This is Our World, so let’s make sure we do all we can to protect it!

Last night I had the pleasure of talking at the preview of an amazing art event in Central London, This is Our World. The event was organised by the charity Art World Conservation and IFAW was a lead charity partner. 

Showcasing stunning, enormous paintings by artist Omra Sian, the exhibition in the spectacular Royal Horticultural Society Hall in Westminster, immersed the audience and I into a world of wildlife. 

The artworks gave all of us the opportunity to get up close and personal with species like lions, elephants, giraffes, gorillas, rhinos, sharks and more. All of these species were chosen as subjects as they are all endangered in their own ways, be it through poaching, habitat loss, overfishing or otherwise. The artist spent over 10 years completing the series of works and this was the first time they’d ever been hung together. What a spectacular sight!

As well as IFAW there were speakers from the Born Free Foundation, Wildlife SOS and Ol Pejeta Conservancy. All talked about the struggles that our global wildlife faces, but all gave hope that we can reverse the trend - but things must change and they must change soon! It was also a chance to catch up with some of our valued supporters, friends and colleagues from within the animal protection and conservation movement. An auction was held for the sale of some exclusive, one-off prints from the collection in aid of IFAW and other charities, and our lots achieved over £2000, under the amazing auctioneering of TV Auctioneer, James Lewis.

The issues and the solutions were so close to my heart. At IFAW our range of conservation, rescue and wildlife crime programmes all deliver a holistic and effective approach to saving wildlife. Our work with local communities in range states, our demand reduction and education work, and our campaigning and lobbying work, all makes impact across the globe. 

Everyone in the room was united that we must stand firm against this continued abuse of our planet's wildlife, and all seem to thoroughly enjoy this novel way to engage and motivate audiences. The size, scale and immersive nature of the artworks really helped spread the message that wildlife needs our help.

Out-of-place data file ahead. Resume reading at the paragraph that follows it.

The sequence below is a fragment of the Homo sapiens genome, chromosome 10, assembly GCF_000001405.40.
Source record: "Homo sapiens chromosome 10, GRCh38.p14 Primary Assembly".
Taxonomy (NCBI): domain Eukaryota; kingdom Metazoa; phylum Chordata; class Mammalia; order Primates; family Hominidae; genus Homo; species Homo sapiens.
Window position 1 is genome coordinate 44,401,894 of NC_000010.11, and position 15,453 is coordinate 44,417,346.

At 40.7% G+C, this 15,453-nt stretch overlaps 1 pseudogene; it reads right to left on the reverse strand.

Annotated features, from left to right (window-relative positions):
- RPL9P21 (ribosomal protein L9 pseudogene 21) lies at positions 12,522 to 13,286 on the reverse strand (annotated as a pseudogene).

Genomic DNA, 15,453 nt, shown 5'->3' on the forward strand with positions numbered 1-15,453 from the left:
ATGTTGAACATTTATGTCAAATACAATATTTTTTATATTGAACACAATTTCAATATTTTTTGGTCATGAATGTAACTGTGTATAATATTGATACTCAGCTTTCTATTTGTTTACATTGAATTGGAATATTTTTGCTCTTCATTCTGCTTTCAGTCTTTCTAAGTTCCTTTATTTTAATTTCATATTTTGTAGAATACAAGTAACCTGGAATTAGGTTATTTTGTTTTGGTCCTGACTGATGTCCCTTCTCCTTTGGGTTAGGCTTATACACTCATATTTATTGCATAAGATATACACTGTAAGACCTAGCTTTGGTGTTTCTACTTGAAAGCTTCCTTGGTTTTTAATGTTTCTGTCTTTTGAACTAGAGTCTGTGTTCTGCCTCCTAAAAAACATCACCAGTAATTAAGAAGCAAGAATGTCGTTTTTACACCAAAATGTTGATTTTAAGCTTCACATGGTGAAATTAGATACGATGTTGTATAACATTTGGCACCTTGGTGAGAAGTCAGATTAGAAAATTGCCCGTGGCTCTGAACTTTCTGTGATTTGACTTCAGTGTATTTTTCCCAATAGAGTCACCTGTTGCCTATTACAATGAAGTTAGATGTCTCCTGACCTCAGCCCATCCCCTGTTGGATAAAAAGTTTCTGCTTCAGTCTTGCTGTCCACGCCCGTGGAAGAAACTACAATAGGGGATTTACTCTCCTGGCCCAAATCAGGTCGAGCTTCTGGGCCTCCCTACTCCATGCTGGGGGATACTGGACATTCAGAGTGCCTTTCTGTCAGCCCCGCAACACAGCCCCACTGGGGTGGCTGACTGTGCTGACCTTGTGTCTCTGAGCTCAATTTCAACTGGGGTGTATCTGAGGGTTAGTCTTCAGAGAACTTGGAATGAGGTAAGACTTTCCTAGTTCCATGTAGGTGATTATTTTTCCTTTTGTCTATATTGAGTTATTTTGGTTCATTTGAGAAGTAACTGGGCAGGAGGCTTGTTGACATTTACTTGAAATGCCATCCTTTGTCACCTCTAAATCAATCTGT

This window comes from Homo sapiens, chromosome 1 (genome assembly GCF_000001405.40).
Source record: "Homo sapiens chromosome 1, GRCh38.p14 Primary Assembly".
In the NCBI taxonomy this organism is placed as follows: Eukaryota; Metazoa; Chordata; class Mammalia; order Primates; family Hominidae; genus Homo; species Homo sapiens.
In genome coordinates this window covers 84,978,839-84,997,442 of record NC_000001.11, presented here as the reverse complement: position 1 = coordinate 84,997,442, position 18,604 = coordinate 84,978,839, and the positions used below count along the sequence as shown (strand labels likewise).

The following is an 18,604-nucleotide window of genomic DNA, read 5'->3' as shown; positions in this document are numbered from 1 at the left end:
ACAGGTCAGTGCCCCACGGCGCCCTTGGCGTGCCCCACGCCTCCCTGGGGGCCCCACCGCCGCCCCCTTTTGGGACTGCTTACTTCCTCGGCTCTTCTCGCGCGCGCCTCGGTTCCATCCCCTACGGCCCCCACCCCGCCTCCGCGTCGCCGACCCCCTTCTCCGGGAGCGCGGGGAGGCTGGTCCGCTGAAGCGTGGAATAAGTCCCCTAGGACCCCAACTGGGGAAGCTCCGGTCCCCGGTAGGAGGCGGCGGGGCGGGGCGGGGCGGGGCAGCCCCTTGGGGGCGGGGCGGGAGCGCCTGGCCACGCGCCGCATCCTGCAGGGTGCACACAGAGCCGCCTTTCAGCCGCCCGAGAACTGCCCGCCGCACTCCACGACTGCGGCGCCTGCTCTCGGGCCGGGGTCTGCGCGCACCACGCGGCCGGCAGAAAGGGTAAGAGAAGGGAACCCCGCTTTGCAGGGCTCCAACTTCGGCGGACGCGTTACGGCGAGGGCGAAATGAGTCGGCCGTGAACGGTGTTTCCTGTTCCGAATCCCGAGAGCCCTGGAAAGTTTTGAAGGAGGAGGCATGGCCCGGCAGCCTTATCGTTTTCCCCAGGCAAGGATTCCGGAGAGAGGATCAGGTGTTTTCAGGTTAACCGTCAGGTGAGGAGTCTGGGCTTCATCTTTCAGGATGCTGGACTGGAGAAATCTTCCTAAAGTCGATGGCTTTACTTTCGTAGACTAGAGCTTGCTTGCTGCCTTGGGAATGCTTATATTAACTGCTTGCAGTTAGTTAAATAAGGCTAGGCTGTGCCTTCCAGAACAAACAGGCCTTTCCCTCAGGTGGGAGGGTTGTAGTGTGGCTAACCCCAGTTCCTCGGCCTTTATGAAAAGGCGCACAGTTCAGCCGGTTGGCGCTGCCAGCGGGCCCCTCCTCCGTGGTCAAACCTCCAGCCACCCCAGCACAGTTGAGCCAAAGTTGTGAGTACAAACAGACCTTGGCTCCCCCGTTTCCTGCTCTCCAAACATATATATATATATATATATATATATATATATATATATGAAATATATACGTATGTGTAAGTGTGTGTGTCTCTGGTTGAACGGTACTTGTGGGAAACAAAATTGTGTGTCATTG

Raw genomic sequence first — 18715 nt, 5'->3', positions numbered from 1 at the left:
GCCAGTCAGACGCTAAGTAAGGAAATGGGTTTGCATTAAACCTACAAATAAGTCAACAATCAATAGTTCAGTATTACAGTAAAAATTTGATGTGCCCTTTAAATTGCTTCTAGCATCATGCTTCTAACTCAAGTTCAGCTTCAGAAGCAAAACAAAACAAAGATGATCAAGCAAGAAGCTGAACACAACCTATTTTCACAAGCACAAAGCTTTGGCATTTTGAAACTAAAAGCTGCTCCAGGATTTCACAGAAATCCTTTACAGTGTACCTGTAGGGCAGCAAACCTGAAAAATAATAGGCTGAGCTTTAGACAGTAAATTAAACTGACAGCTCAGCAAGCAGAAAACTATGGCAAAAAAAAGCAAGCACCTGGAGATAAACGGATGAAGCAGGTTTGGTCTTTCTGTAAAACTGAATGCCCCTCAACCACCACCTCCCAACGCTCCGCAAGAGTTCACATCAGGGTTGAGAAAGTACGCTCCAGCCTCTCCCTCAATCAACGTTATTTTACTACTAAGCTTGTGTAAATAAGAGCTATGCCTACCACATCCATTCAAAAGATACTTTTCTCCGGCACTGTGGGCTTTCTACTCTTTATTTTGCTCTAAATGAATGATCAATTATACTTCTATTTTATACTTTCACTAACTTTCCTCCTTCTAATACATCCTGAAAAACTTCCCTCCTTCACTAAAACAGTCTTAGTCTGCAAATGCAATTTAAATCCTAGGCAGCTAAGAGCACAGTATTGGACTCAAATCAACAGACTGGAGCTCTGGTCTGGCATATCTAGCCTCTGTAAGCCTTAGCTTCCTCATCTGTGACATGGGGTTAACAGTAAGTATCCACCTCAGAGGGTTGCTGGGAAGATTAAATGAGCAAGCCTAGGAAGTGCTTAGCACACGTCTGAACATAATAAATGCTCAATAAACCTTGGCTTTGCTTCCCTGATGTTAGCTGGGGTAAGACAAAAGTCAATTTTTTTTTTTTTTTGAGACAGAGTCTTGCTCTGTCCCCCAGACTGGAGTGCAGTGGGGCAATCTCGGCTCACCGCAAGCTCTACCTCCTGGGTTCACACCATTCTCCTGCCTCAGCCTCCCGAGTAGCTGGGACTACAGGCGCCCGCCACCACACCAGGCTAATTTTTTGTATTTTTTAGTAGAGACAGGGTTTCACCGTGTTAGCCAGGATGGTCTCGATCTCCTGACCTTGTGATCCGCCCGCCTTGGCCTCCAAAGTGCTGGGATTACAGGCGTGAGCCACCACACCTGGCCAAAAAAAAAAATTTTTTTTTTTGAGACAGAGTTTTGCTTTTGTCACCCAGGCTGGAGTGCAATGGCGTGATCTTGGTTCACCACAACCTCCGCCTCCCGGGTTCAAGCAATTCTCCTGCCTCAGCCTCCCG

The exhibition is a definite must-see. It’s free, open late and on for three weeks from 4th to 25th August, so there's no excuse to not take a look if you can get to London. You can learn more about the event here and there’s also a whole host of talks from a variety of conservation experts throughout the period. Full details are on the website. From IFAW, Sharon Livermore, our marine expert will be speaking on August 9th between 6pm -7pm and David Cowdrey, our wildlife crime expert will be talking on August 21st at the same time. The talks are free and you don’t need a ticket or to register in advance.

The event is being held here: Royal Horticultural Halls, Greycoat Street, London SW1P 2QD. I strongly recommend it! 


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Azzedine Downes,IFAW President and CEO
President and Chief Executive Officer
Beth Allgood, Country Director, United States
Country Director, United States
Cynthia Milburn, Director, Animal Welfare Outreach & Education
Senior Advisor, Policy Development
Faye Cuevas, Esq.
Senior Vice President
Grace Ge Gabriel, Regional Director, Asia
Regional Director, Asia
Jason Bell, Vice President for Conservation and Animal Welfare
Vice President for Conservation and Animal Welfare
Jimmiel Mandima at IFAW
Deputy Vice President of Conservation
Executive Vice President
Executive Vice President
Matt Collis, Director, International Policy
Director, International Policy
Patrick Ramage, Program Director, Whales
Program Director, Marine Conservation
Rikkert Reijnen, Program Director, Wildlife Crime
Program Director, Wildlife Crime